The Texas search and rescue organization has worked in cooperation with law enforcement agencies across the country to assist in missing person cases since 2005. Their craft, from PR Flight Systems, is basically a model aircraft with camera onboard. It can cover a square mile in ten minutes and provides a stitched-together digital map of the area. Texas EquuSearch claims to have found more than 300 people alive, and in other cases have found remains. The service also proves useful for preserving evidence.
Special Council Brendan Schulman, head of the unmanned aircraft systems practice group at the law firm of Kramer Levin in New York, defended Texas EquuSearch. “We argued it’s not illegal to sue a model aircraft for beneficial purpose, because that exact same operation, if it was done for recreational purpose, would be fine. I’m puzzled and I don’t understand why the agency would say why either the safety or approval framework for that operation changes when you want to do it for a beneficial purpose, especially since these people are not paid.” Texas EquuSearch drone operators are not paid, nor are families charged for the service.
Schulman argues FAA has long delayed in making up rules for commercial or civilian applications. Government agencies, like law enforcement, must seek approval to use this technology—a process that may be easier said than done, as seeking limited authorization from the FAA can be a time-consuming, involved process.
In another recent case Schulman (who also happens to be a hobby drone builder and model airplane flier) defended businessman Rafael Pirker. Pirker fought a $10,000 fine from the FAA when he used a remotely operated 56-inch foam glider to take aerial video for an advertisement for the University of Virginia Medical Center. This time the case was dismissed. The judge agreed the FAA had overreached by ascribing regular aircraft regulations to model aircraft.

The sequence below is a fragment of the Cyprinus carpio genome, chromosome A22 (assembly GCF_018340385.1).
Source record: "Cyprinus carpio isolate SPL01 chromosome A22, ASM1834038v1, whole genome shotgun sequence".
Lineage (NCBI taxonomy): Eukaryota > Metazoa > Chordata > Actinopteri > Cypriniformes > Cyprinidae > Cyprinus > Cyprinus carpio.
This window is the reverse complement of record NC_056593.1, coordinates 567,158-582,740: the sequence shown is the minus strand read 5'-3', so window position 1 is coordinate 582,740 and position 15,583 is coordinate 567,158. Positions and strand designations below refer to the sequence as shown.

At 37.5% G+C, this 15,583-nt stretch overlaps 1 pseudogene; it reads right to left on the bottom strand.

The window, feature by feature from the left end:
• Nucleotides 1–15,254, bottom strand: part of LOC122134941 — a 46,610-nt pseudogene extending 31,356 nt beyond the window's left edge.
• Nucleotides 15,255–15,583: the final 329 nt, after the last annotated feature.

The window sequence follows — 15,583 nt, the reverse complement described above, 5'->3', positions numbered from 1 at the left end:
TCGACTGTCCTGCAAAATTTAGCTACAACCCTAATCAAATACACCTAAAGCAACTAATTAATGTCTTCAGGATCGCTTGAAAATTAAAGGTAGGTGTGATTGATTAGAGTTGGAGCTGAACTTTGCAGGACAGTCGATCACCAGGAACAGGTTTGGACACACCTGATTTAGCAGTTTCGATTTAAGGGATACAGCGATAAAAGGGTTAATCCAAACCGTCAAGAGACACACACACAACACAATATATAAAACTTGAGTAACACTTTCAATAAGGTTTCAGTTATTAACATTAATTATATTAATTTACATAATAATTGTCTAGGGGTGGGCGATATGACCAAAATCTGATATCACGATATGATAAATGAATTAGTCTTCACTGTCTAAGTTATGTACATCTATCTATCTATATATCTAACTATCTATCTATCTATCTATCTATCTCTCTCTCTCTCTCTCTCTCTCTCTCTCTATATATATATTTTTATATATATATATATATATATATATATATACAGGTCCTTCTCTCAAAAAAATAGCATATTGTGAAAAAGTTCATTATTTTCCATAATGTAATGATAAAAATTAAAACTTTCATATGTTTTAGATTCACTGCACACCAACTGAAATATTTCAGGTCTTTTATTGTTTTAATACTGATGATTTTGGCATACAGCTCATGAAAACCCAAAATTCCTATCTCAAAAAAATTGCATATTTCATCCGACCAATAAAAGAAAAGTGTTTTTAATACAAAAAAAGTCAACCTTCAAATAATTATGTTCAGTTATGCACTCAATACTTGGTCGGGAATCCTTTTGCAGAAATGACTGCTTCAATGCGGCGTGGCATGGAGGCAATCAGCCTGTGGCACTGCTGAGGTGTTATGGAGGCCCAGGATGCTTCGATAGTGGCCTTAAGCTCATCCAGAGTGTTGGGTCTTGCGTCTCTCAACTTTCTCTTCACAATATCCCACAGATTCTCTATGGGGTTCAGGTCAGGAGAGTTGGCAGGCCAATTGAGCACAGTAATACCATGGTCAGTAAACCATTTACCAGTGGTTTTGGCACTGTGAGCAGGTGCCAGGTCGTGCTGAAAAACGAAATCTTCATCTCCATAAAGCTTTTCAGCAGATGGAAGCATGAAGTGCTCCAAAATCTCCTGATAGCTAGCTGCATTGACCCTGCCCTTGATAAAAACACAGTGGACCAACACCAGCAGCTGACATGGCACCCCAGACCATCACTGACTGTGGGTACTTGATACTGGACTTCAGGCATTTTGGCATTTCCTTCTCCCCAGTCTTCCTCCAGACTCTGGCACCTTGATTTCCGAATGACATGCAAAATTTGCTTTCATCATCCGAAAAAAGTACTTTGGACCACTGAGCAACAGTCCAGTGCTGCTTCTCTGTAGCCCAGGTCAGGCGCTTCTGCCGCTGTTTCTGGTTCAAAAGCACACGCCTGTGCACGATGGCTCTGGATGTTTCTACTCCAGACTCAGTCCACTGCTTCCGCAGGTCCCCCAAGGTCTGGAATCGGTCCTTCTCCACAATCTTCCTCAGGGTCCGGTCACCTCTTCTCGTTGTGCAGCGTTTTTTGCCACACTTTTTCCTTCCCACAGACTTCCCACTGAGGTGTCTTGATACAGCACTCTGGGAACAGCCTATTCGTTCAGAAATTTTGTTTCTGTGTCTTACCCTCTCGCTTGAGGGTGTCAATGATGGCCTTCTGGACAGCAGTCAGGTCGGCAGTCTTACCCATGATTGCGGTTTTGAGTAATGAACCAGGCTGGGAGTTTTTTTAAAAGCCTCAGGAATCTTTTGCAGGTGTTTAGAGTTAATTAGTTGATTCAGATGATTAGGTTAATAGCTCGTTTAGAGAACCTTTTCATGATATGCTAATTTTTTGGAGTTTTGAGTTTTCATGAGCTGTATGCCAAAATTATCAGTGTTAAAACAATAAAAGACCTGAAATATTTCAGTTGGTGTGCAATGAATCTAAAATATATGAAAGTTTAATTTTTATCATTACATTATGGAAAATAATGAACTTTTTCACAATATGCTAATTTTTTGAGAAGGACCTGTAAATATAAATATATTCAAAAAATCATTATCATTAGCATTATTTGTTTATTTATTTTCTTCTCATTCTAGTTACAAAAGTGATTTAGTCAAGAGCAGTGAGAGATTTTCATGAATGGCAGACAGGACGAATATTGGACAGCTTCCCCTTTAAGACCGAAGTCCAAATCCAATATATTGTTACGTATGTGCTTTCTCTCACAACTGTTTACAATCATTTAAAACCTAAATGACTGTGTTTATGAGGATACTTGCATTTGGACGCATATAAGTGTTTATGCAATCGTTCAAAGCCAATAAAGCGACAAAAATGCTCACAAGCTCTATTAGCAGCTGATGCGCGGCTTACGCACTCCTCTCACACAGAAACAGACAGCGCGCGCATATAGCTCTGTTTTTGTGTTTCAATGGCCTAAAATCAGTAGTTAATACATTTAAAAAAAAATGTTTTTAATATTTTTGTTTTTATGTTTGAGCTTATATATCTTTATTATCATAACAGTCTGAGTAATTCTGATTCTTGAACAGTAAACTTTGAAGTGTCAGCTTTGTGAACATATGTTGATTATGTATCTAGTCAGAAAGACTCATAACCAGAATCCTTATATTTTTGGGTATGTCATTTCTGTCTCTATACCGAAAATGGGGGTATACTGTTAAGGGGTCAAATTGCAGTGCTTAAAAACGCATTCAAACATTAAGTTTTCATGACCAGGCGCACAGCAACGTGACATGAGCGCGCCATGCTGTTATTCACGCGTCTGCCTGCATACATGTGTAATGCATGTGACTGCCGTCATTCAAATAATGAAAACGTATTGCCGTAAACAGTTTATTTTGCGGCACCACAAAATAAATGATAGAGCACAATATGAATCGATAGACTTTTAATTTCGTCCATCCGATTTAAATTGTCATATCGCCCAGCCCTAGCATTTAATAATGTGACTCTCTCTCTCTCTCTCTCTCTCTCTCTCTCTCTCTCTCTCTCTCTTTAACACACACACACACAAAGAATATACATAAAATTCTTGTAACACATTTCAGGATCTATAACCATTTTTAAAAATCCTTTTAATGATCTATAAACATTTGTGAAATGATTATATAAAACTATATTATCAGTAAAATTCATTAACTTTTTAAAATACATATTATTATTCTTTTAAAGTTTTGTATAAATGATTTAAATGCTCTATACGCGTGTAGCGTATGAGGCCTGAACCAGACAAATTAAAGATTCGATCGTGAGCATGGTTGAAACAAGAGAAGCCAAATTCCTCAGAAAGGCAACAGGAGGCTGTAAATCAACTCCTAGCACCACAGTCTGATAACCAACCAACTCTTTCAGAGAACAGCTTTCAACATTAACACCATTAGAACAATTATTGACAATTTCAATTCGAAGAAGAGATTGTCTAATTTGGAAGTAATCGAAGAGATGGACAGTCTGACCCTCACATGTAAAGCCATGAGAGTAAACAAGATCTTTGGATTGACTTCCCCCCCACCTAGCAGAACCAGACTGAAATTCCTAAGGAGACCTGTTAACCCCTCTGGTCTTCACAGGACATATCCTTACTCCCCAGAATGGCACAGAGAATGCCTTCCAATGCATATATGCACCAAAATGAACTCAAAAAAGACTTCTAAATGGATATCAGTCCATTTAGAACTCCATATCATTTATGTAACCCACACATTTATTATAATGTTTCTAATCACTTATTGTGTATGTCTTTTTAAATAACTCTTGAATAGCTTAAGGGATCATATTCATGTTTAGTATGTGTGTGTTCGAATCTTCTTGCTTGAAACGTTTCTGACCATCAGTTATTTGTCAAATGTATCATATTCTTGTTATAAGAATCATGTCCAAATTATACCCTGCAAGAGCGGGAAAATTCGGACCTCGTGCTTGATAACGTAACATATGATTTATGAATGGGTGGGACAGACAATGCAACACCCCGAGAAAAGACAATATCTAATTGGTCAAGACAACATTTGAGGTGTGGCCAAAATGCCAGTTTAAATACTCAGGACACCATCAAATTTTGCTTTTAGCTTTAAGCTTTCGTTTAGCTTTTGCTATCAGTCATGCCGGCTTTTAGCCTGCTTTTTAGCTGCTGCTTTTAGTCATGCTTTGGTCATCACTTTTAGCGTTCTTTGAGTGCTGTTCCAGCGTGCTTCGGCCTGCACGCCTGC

What about ENG (Electronic News Gathering)?
News organizations stand to benefit from the use of this tech, too. But not everyone is onboard.
“Drones are able to complete some fairly sophisticated camera maneuvering that previously you could only replicate with tracks, cranes and steady cams,” says Schroyer. “What we're really talking about is giving even independent journalists the tools to create an immersive news experience.”
Even more than optimal maneuvering, UAVs can provide photographers with data to help guide investigations. They can collect photos of an area, then rectify those photos to produce high-resolution maps and digital elevation models. This data can answer questions like: How much coal ash actually spilled into the river? How large was this chemical spill? How has the ground changed on a week-to-week basis, and does that match the government or industry reports?
Mickey Osterreicher, general counsel for the National Press Photographers Association (NPPA) and a reserve deputy sheriff, says two years ago news-gathering drones were a non-issue. Now they’re everywhere. His time in uniform provides him with a unique outlook on the topic, combined with his 40 years’ experience in print and broadcast journalism. According to Osterreicher, electronic news gathering is merely an extension of the right to photograph and record in public.
“It’s something I deal with almost on a daily basis nationally, where photographers are being interfered with, and/or arrested by officers for doing nothing more than being in a public place, photographing and reporting.
“It was nice when I was trying to educate journalists and citizens about their First and Fourth Amendment rights, but then I found that it doesn’t really matter if the journalists or citizens know what those rights are if the police don’t understand and respect them.” This year at ILEETA Osterreicher conducted training on journalists’ right to photograph and record.
The First Amendment is subject to reasonable time, place and manner restrictions. Osterreicher believes that for the most part, law enforcement needs and wants to have a clearer understanding of drone laws. “I think…a lot of officers labor under the misconception that they can order somebody to stop photographing and recording in a public place.”